The short version is that acetaminophen is a safe and useful painkiller, easier on the digestive tract than aspirin.... except that the dose that might fry your liver is only about twice the useful dose.
I feel like I dodged a bullet. Fortunately, I've had very little need for medications, but when I'd read the directions, I'd always have a feeling of "I'll use my own judgement" when I'd read the bit about how much to use how often for how long. The sensible thing seems to be to research it *all*.
A good bit of the hour is spent on the 30 years it took the FDA to upgrade the warnings on acetaminophen. Neither the FDA nor McNeil Consumer Healthcare (the maker of acetaminophen) exactly cover themselves with glory, though both were making vague efforts to improve matters. It's plausible that McNeil was more of the problem.
There's also somewhat about the problem of the baby doses having been higher than the child size-- the hypothesis was that a some of the liquid version for babies would dribble out, so it was reasonable to have some extra acetaminophen...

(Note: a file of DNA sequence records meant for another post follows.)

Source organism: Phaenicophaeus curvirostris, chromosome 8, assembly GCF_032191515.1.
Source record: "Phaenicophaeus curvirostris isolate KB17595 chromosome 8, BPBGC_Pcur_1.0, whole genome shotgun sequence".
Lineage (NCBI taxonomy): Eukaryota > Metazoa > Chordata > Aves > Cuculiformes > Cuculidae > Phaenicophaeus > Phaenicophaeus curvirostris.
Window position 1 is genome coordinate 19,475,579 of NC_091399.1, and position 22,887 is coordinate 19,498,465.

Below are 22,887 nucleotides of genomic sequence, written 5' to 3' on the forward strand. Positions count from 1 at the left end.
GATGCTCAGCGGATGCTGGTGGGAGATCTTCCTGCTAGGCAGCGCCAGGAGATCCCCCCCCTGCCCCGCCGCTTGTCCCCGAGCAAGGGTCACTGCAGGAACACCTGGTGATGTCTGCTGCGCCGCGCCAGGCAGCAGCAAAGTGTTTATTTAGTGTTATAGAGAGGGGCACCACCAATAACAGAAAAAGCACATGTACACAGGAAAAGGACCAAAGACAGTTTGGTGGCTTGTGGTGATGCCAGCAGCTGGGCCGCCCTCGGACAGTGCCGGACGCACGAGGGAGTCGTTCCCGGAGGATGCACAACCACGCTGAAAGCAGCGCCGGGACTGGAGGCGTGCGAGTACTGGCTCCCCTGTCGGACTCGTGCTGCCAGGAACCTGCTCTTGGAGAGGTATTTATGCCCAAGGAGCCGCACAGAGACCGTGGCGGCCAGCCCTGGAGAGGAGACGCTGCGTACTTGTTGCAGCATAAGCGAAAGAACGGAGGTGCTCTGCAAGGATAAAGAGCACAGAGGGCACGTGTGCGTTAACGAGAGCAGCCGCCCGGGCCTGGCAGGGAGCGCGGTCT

Well, now the concentration for babies is the same as that for children, and the warnings are better, though not as strong as they are in Europe.
However, a lot of over-the-counter combination meds have acetaminophen in them, so it's not too hard to overdose by accident. "More than 600 products contain acetaminophen now, including Excedrin, Theraflu Dristan Tablets, Sudafed Cold and Cough, Robitussin Cold and Flu, Alka Seltzer Plus Cold and Sinus, several types of Mucinex and Midol, most kinds of NyQuil, and stronger prescription painkillers like Percocet and Vicodin."
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